Chosen By: Patricia Stone, founder of Global Adventuress. She's traveled to 157 countries and seeks out unique, off-the-beaten-path destinations for solo travelers, girlfriends, couples and families. Her site has been featured in the L.A. Times, San Francisco Chronicle, Toronto Star and was nominated by USA Today as a Top 20 Travel Destination site.
Why: With so much to see in Namibia, Windhoek, the country’s capital, is just the jumping point. Best of all, the U.S. dollar is strong enough to make travel, accommodations and activities all relatively inexpensive in the country — even for some luxury experiences. Windhoek is cheap in itself and has plenty of see, between exploring the local scenes like at the Namibia Craft Centre and checking out the city's German influence like at the Christuskirche church. Five-star properties, such as the Hilton Windhoek and The Olive Exclusive All-Suite Hotel can be booked for less than $150 per night, thanks in large part to the preferable exchange rate to Namibian dollars. But some of the best sights to see are located outside the city limits. Consider day or multi-day trips to get your outdoor fix and to see the stunning scenery and dunes that makes up the majority of the country. Tours, which often include meals, camping, activities and more, can be found for reasonable prices. If you’re more interested in seeing the beautiful country on your own, consider renting a car and driving to all of the sights. Entrance fees to national parks, such as the Etosha National Park, go for as little as $6 per day. Throughout the country, don’t anticipate spending a lot on food — you can find good, local dining for less than $10 per meal.
Why you should go: Prague is quintessentially European, an architecture junkie’s dream for its lofty spires, stuccoed high ceilings, and Art Nouveau quirks. Sure, it’s touristy -- just try fighting through the selfie sticks on Charles Bridge or not wincing in disgust at Kafka bastardized on T-shirts and coffee mugs -- but this is also a city with plenty of nooks and crannies to escape from the masses, from dimly lit bars, minuscule art galleries, or in some old world cafe.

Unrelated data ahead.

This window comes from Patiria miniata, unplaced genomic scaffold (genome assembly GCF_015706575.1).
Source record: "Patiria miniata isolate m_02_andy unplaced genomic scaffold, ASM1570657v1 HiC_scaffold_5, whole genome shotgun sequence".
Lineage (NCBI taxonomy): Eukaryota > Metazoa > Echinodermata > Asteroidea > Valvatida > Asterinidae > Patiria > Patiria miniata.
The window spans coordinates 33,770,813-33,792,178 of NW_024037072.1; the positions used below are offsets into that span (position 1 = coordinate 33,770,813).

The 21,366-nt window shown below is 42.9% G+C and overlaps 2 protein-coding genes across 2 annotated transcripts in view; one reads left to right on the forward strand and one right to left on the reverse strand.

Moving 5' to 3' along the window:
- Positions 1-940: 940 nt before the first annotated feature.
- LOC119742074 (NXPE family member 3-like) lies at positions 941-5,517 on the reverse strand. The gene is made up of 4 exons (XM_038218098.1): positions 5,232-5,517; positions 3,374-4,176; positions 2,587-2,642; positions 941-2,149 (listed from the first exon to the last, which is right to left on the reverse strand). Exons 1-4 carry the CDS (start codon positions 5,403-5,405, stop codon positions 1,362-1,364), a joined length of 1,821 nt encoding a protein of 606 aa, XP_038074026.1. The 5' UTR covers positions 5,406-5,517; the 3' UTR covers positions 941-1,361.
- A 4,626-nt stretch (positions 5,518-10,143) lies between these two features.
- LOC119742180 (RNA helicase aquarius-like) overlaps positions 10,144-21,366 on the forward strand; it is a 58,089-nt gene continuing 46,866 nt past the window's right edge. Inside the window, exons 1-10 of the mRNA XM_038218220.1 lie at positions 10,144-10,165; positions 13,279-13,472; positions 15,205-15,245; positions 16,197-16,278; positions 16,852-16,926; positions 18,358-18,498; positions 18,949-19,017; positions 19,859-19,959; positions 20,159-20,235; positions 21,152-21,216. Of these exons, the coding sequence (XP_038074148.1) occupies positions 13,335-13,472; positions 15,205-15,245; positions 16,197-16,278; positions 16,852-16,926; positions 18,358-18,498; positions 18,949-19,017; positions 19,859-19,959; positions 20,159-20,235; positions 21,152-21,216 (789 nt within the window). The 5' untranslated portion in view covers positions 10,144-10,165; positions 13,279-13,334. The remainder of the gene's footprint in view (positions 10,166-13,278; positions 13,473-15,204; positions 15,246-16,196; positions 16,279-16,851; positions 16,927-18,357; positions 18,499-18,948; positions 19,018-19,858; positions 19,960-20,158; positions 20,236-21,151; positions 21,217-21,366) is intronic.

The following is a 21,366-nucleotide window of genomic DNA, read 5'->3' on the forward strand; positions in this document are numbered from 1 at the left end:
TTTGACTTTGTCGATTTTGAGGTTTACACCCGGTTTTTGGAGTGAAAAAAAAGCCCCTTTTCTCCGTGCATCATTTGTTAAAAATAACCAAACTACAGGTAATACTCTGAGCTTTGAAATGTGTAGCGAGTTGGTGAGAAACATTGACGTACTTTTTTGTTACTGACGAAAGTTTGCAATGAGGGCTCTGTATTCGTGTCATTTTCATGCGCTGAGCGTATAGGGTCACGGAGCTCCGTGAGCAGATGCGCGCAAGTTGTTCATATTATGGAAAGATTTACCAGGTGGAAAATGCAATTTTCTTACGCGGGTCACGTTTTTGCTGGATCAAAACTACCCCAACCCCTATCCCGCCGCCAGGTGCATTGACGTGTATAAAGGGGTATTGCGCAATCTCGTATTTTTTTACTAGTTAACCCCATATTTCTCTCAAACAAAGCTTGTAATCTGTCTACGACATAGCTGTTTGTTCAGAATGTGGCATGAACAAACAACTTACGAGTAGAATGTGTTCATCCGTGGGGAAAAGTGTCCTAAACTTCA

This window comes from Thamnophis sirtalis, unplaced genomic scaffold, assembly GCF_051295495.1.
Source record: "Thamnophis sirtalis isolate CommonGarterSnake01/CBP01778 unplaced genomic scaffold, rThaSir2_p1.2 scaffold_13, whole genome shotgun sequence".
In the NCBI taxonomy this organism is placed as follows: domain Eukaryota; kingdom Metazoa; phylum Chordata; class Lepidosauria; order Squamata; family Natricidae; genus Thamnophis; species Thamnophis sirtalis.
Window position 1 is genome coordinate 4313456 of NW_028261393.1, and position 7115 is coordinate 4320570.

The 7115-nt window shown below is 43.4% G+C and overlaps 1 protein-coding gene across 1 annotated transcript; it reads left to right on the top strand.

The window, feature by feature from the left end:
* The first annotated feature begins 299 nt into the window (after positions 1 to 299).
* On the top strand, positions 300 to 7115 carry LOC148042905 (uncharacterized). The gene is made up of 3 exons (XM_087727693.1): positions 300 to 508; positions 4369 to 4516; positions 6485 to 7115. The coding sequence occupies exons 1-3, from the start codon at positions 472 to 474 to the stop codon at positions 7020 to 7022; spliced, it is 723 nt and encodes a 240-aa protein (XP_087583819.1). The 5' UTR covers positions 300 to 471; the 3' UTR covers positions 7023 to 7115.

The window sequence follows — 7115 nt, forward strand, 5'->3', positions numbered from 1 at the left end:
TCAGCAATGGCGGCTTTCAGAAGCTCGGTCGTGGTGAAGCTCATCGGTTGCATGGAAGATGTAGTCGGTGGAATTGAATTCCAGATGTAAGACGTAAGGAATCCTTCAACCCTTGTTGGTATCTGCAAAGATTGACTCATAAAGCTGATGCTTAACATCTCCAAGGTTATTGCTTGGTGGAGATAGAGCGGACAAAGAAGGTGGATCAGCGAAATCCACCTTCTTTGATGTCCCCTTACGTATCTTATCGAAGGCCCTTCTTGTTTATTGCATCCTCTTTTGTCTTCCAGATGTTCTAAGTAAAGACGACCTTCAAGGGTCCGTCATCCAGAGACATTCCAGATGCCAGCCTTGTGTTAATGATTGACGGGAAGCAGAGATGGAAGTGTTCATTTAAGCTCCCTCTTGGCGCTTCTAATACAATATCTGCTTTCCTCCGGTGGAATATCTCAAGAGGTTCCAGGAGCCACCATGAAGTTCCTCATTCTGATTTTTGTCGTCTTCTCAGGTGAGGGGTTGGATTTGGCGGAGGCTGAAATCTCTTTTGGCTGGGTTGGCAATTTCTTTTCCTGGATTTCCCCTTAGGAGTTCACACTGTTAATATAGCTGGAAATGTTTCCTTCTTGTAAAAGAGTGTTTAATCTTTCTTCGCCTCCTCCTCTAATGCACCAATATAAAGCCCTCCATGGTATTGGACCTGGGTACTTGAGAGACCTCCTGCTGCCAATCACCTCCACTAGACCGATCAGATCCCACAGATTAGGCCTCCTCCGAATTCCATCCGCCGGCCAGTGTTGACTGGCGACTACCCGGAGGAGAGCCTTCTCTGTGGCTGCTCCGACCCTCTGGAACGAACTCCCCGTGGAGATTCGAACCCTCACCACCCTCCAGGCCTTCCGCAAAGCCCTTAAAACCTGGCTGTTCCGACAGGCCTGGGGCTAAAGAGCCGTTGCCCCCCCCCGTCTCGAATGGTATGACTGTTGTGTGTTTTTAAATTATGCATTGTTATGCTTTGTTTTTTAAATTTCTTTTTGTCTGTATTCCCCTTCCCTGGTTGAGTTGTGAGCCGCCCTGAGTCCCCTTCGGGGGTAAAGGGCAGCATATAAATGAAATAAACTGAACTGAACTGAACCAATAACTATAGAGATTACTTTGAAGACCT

Why you should go: Because nature and mild danger make you feel alive. Victoria Falls has a bungee jump, one of the world’s most high-octane whitewater runs, and the Devil’s Pool, a natural rock pool at the literal edge of the falls. Forget TLC’s admonitions: Inching your body out over the precipice and looking down into one of the seven natural wonders of the world is one of the most unforgettable things you’ll ever do. - Sarah Theeboom, Thrillist contributor
Puerto Vallarta travel experiences are made complete by a visit to these twin gems. The Plaza de Armas is the heart of the town, a square full of life and color, music and dancing around the clock. Check out the Presidencia Municipal and Los Arcos amphitheater en route to the Malecon, a mile-long seafront walkway filled with sculptures and home to the much-photographed La Parroquia de Nuestra Senora de Guadalupe church.